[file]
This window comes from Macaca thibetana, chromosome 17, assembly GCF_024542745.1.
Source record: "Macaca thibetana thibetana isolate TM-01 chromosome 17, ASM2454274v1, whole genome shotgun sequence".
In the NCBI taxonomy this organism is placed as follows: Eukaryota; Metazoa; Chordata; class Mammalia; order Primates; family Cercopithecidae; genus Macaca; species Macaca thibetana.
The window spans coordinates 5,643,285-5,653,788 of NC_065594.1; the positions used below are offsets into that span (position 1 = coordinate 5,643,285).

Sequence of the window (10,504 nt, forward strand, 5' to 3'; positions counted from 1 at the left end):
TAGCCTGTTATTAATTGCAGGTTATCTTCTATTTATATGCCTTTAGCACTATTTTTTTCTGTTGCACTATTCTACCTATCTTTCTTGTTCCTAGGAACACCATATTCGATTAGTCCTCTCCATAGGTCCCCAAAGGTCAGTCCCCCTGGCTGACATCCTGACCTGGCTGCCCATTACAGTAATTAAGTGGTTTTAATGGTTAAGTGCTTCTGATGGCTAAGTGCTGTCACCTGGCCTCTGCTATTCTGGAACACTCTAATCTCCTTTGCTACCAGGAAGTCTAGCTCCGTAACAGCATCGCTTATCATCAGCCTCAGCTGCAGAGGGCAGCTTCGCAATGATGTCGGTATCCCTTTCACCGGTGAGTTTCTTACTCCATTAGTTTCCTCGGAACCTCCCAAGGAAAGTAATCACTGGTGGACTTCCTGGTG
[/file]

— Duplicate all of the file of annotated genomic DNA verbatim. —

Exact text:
This window comes from Macaca thibetana, chromosome 17, assembly GCF_024542745.1.
Source record: "Macaca thibetana thibetana isolate TM-01 chromosome 17, ASM2454274v1, whole genome shotgun sequence".
In the NCBI taxonomy this organism is placed as follows: Eukaryota; Metazoa; Chordata; class Mammalia; order Primates; family Cercopithecidae; genus Macaca; species Macaca thibetana.
The window spans coordinates 5,643,285-5,653,788 of NC_065594.1; the positions used below are offsets into that span (position 1 = coordinate 5,643,285).

Sequence of the window (10,504 nt, forward strand, 5' to 3'; positions counted from 1 at the left end):
TAGCCTGTTATTAATTGCAGGTTATCTTCTATTTATATGCCTTTAGCACTATTTTTTTCTGTTGCACTATTCTACCTATCTTTCTTGTTCCTAGGAACACCATATTCGATTAGTCCTCTCCATAGGTCCCCAAAGGTCAGTCCCCCTGGCTGACATCCTGACCTGGCTGCCCATTACAGTAATTAAGTGGTTTTAATGGTTAAGTGCTTCTGATGGCTAAGTGCTGTCACCTGGCCTCTGCTATTCTGGAACACTCTAATCTCCTTTGCTACCAGGAAGTCTAGCTCCGTAACAGCATCGCTTATCATCAGCCTCAGCTGCAGAGGGCAGCTTCGCAATGATGTCGGTATCCCTTTCACCGGTGAGTTTCTTACTCCATTAGTTTCCTCGGAACCTCCCAAGGAAAGTAATCACTGGTGGACTTCCTGGTG